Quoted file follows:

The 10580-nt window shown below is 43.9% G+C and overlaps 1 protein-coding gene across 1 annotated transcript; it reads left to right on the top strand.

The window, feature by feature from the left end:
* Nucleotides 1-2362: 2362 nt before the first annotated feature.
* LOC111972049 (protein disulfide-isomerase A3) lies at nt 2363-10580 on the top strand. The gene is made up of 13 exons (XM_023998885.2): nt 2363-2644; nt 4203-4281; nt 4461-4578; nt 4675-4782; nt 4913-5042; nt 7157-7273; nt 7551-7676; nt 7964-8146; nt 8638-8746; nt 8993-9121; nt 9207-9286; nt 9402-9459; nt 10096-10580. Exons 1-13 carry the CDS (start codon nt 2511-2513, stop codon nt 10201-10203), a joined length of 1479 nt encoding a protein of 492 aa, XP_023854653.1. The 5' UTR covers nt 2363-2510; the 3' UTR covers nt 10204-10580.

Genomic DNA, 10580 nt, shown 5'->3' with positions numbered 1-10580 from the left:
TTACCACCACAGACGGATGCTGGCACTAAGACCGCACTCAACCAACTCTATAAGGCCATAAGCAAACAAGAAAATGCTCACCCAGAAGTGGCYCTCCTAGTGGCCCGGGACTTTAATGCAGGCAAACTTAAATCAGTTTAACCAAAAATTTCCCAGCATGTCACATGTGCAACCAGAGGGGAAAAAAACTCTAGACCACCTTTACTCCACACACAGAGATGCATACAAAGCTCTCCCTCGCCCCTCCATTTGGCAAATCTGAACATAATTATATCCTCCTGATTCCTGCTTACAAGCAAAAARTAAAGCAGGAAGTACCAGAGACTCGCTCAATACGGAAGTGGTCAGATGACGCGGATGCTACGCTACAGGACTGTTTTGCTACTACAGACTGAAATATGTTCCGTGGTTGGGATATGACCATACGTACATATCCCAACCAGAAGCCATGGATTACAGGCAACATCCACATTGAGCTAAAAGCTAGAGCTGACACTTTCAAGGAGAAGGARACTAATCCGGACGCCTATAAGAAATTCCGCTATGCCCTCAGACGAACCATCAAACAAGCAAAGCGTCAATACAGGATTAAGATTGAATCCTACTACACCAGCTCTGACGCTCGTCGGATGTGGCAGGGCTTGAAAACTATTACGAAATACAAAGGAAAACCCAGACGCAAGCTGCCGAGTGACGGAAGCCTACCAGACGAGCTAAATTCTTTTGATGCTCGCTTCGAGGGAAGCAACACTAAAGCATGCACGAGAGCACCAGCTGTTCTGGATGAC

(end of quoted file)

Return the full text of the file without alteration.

The 10580-nt window shown below is 43.9% G+C and overlaps 1 protein-coding gene across 1 annotated transcript; it reads left to right on the top strand.

The window, feature by feature from the left end:
* Nucleotides 1-2362: 2362 nt before the first annotated feature.
* LOC111972049 (protein disulfide-isomerase A3) lies at nt 2363-10580 on the top strand. The gene is made up of 13 exons (XM_023998885.2): nt 2363-2644; nt 4203-4281; nt 4461-4578; nt 4675-4782; nt 4913-5042; nt 7157-7273; nt 7551-7676; nt 7964-8146; nt 8638-8746; nt 8993-9121; nt 9207-9286; nt 9402-9459; nt 10096-10580. Exons 1-13 carry the CDS (start codon nt 2511-2513, stop codon nt 10201-10203), a joined length of 1479 nt encoding a protein of 492 aa, XP_023854653.1. The 5' UTR covers nt 2363-2510; the 3' UTR covers nt 10204-10580.

Genomic DNA, 10580 nt, shown 5'->3' with positions numbered 1-10580 from the left:
TTACCACCACAGACGGATGCTGGCACTAAGACCGCACTCAACCAACTCTATAAGGCCATAAGCAAACAAGAAAATGCTCACCCAGAAGTGGCYCTCCTAGTGGCCCGGGACTTTAATGCAGGCAAACTTAAATCAGTTTAACCAAAAATTTCCCAGCATGTCACATGTGCAACCAGAGGGGAAAAAAACTCTAGACCACCTTTACTCCACACACAGAGATGCATACAAAGCTCTCCCTCGCCCCTCCATTTGGCAAATCTGAACATAATTATATCCTCCTGATTCCTGCTTACAAGCAAAAARTAAAGCAGGAAGTACCAGAGACTCGCTCAATACGGAAGTGGTCAGATGACGCGGATGCTACGCTACAGGACTGTTTTGCTACTACAGACTGAAATATGTTCCGTGGTTGGGATATGACCATACGTACATATCCCAACCAGAAGCCATGGATTACAGGCAACATCCACATTGAGCTAAAAGCTAGAGCTGACACTTTCAAGGAGAAGGARACTAATCCGGACGCCTATAAGAAATTCCGCTATGCCCTCAGACGAACCATCAAACAAGCAAAGCGTCAATACAGGATTAAGATTGAATCCTACTACACCAGCTCTGACGCTCGTCGGATGTGGCAGGGCTTGAAAACTATTACGAAATACAAAGGAAAACCCAGACGCAAGCTGCCGAGTGACGGAAGCCTACCAGACGAGCTAAATTCTTTTGATGCTCGCTTCGAGGGAAGCAACACTAAAGCATGCACGAGAGCACCAGCTGTTCTGGATGAC